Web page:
Imported guard dogs deployed as part of US wolf-sheep study

ABC News
By: Keith Ridler, Associated Press
Photo: Courtesy of Wikimedia Commons   

Original content from ABC News.        

 Federal scientists are trying to decide if it's time to let the big dogs out.

Nearly 120 dogs from three large breeds perfected over centuries in Europe and Asia to be gentle around sheep and children but vicious when confronting wolves recently underwent a study to see how they'd react to their old nemesis on a new continent.

The dogs were gathered as puppies in Portugal, Bulgaria and Turkey and sent to the American West, where they spent four years guarding sheep.

"When we were first looking at doing this, a lot of people wanted to know: What dog do I use in dealing with wolves and grizzly bears?" said Julie Young, a Utah-based research biologist with the U.S. Agriculture Department's National Wildlife Research Center.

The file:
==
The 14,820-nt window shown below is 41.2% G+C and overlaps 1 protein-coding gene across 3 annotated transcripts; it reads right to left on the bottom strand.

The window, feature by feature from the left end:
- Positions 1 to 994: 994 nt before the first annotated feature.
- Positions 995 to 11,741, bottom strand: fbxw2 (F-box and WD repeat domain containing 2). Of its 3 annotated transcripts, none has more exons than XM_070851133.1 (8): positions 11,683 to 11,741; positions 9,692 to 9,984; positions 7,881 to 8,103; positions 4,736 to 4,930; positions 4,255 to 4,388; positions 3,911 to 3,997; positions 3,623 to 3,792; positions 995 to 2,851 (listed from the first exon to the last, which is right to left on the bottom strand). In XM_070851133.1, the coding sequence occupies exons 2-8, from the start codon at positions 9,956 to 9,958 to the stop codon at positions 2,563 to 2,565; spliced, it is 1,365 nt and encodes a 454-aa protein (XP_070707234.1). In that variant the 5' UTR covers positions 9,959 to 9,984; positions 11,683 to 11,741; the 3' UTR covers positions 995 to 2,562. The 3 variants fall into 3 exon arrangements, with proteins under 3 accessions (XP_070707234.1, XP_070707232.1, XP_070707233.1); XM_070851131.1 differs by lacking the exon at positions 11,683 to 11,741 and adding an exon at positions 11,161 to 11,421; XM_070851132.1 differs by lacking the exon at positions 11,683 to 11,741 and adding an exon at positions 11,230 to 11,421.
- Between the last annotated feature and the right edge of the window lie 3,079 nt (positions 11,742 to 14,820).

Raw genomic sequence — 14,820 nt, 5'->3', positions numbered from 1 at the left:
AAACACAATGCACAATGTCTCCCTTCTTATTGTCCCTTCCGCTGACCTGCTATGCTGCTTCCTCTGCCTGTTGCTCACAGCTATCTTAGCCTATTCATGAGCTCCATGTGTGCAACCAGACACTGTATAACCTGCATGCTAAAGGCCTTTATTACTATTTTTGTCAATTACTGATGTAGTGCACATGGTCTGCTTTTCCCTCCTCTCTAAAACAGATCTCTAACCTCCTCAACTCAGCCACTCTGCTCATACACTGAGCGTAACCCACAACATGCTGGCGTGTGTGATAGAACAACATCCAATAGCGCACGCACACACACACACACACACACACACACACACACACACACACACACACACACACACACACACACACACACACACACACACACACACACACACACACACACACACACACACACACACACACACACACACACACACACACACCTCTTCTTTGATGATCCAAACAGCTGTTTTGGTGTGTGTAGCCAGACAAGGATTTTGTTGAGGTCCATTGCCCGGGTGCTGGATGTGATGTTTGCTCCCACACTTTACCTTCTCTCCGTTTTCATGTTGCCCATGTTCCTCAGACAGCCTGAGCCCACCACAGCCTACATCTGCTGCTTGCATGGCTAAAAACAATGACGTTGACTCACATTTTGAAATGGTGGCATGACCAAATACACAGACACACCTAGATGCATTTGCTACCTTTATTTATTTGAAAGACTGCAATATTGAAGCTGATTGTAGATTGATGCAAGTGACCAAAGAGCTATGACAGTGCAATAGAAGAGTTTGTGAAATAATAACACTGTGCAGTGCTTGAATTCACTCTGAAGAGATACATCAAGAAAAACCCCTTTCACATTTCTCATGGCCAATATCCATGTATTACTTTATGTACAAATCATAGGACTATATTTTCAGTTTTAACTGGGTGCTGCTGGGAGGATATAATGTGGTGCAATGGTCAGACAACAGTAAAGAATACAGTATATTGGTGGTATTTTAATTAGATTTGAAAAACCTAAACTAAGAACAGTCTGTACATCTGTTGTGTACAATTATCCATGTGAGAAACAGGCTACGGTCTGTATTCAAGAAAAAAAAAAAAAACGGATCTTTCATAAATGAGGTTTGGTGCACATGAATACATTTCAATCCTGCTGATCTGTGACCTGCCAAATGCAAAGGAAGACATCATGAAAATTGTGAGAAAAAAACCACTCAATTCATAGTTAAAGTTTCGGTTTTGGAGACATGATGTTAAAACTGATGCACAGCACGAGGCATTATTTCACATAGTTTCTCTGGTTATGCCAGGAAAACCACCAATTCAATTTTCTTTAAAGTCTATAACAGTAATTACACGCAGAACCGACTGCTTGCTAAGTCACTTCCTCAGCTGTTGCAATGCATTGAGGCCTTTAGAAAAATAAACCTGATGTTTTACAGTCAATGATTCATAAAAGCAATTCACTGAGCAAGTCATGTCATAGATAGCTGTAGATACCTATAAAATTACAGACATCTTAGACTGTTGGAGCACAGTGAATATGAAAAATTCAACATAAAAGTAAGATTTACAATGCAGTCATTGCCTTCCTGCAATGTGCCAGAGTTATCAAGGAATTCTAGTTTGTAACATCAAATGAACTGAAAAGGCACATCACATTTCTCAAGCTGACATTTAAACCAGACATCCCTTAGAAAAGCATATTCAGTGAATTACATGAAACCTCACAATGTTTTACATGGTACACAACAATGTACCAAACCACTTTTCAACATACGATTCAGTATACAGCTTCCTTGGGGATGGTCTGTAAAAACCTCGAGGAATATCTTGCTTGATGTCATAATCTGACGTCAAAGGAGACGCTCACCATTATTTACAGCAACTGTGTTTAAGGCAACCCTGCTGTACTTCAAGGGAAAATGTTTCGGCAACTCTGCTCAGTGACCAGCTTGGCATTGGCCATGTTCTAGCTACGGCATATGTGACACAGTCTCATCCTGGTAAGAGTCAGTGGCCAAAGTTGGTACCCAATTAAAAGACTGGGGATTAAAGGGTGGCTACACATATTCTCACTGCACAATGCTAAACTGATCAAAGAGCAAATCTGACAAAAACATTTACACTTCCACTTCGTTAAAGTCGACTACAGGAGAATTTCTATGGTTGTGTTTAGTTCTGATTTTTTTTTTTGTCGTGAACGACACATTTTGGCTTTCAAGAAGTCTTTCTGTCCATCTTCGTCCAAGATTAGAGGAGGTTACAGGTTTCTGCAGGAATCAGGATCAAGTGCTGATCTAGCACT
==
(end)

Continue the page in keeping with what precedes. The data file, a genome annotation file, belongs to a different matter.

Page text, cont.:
The department looked to areas where dog breeds developed to guard sheep against wolves and brown bears. Then scientists supplied Cao de Gado Transmontanos, a large though lean and agile dog developed in a mountainous region of Portugal; Karakachans, developed by nomadic sheepherders in a mountainous area of Bulgaria; and Kangals, another powerful breed with an instinct for guarding, this one originating in Turkey.

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